By entering into lament, an environment is created which allows the transactions of God’s grace into the situations that His people and communities cry out from. The function of lament, in my opinion, is to create a thin space that enables heaven and earth to converse, where the tangibility of God’s grace can touch the brokenness of His people.

If we see our life journey with God as one of Orientation (where everything seems great) – Disorientation (where things have changed and we feel in a state of crisis)- to Reorientation (where we are able to walk forward again in a new sense of direction) we are following the Old Testament blueprint of God’s redemptive grace. The blueprint I speak of is the crying out of the Israelites in their slavery, God hearing them and remembering His covenant, and delivering them out of slavery.

Embracing lament Psalms like Psalm 22 that we have heard this morning, teach us to stand boldly in front of God to invoke His answer and action in our lives. When we stand in a place of disorientation not knowing what we are to do, or we are suffering from unspeakable grief or hurt and looking down into the pit not knowing where to turn, our voices join those who have suffered and also cried out to God. In the space where we might have no words to speak to God through anger and doubt the lament psalms sing through our hurt to Him.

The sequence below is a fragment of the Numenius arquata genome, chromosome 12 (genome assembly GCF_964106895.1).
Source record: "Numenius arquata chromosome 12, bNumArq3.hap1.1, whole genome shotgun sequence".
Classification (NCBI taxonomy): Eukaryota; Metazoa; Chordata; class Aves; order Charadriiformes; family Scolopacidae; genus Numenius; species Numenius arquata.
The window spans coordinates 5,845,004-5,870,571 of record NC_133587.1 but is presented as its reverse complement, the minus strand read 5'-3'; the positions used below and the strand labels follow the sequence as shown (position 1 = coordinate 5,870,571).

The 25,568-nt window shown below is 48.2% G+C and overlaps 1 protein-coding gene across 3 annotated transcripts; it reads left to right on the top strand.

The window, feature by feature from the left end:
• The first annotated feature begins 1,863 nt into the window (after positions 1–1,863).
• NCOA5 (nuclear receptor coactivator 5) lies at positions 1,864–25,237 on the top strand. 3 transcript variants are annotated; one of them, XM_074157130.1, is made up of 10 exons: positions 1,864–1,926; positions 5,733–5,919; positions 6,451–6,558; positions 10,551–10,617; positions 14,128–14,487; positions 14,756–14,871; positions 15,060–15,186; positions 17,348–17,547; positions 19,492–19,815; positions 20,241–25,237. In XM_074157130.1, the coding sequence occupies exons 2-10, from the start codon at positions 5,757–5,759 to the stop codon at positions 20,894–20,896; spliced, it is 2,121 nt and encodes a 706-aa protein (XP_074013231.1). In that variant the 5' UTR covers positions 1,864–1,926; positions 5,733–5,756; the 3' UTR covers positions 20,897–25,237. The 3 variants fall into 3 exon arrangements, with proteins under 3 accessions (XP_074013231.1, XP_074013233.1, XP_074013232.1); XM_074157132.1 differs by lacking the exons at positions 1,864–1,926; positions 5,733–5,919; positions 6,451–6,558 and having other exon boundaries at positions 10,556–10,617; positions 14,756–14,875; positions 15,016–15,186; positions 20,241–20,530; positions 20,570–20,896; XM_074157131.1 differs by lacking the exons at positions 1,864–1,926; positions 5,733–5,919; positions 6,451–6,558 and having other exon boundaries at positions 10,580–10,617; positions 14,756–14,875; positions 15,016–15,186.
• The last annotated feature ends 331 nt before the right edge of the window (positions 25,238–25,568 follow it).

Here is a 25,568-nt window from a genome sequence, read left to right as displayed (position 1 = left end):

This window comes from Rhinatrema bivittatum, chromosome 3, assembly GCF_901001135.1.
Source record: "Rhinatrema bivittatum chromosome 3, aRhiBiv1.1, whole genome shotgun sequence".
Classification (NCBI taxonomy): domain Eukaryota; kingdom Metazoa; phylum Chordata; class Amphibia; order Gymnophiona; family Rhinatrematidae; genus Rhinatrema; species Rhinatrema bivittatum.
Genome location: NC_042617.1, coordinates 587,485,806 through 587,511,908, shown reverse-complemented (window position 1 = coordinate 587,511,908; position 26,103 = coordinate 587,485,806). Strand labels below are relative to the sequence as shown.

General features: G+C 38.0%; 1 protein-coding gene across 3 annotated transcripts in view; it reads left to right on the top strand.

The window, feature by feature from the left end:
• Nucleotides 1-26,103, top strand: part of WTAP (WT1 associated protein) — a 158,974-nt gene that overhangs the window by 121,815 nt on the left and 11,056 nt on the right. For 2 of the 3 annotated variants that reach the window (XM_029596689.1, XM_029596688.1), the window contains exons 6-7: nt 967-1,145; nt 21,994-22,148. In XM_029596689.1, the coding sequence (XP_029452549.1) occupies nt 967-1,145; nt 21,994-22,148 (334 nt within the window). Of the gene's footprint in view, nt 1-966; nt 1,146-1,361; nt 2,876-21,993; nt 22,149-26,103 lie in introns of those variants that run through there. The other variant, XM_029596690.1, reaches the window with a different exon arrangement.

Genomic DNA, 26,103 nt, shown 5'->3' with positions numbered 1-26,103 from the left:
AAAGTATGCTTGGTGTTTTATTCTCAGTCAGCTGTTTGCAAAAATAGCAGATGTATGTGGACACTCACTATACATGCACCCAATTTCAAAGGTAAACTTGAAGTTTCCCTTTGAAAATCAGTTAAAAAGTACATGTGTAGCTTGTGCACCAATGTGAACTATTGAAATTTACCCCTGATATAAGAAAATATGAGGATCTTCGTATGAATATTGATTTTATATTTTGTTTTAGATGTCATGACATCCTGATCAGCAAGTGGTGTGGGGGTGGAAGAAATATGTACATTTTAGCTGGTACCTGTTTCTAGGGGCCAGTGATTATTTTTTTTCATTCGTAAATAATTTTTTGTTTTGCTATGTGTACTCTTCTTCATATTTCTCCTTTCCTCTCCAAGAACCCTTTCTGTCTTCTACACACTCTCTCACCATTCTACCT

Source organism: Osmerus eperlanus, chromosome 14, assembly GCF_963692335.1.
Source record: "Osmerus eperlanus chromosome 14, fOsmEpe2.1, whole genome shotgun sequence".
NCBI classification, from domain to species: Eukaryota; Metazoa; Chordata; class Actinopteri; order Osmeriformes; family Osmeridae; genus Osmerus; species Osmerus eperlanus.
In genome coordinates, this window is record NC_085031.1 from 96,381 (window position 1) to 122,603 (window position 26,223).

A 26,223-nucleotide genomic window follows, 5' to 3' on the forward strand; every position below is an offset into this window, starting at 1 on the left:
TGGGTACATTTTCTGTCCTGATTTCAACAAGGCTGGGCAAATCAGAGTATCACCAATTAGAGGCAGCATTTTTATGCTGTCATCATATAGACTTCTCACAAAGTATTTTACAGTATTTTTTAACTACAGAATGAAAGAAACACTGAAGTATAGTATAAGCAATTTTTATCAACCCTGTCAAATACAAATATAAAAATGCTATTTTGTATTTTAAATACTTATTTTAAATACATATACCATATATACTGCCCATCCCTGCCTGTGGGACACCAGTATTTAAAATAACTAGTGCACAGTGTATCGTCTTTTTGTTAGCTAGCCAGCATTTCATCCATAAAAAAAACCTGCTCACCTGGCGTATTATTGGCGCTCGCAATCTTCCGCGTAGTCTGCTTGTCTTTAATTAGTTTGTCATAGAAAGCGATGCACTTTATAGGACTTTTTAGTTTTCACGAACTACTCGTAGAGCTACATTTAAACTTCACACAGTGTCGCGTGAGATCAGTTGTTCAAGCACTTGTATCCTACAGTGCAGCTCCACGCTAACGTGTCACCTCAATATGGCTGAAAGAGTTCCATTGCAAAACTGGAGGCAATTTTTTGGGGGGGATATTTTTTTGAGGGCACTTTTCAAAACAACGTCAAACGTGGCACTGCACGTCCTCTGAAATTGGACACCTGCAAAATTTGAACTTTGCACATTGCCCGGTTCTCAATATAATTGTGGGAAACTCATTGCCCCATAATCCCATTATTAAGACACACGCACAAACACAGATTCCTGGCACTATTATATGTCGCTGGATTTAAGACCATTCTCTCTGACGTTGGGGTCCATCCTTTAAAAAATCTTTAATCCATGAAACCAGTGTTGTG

Job who cries out trying to find out where God is, Job says “if I go forward he is not there, or backward I cannot perceive him, Job cries out and by doing so sits faithfully in his disorientated existence waiting to see the signposts of God’s reorientation, to wait to feel and see God’s saving hand.

By the end of the book, God does indeed restore all that was taken from Job and restores it to him even more that he had before. Jobs story echos Jesus story who Himself cries out in the words of the Lament Psalm to His Father on the cross, the words of Psalm 22 “My God, My God why have you forsaken me?” The Father raises Him and restores Him and even more as Jesus sits at His right hand side. If Jesus follows the Exodus blueprint of God’s saving nature, crying out in disorientation and then reorientated then we should also.

When things are difficult when live seems overwhelming it is in those times where crying out is absolutely necessary. There is no room for pride in journeying with God, we can open up our hearts and break down the barriers that are built up by human ego where we believe that not showing weakness is strength when in fact our saviour died in perfect weakness showing perfect strength.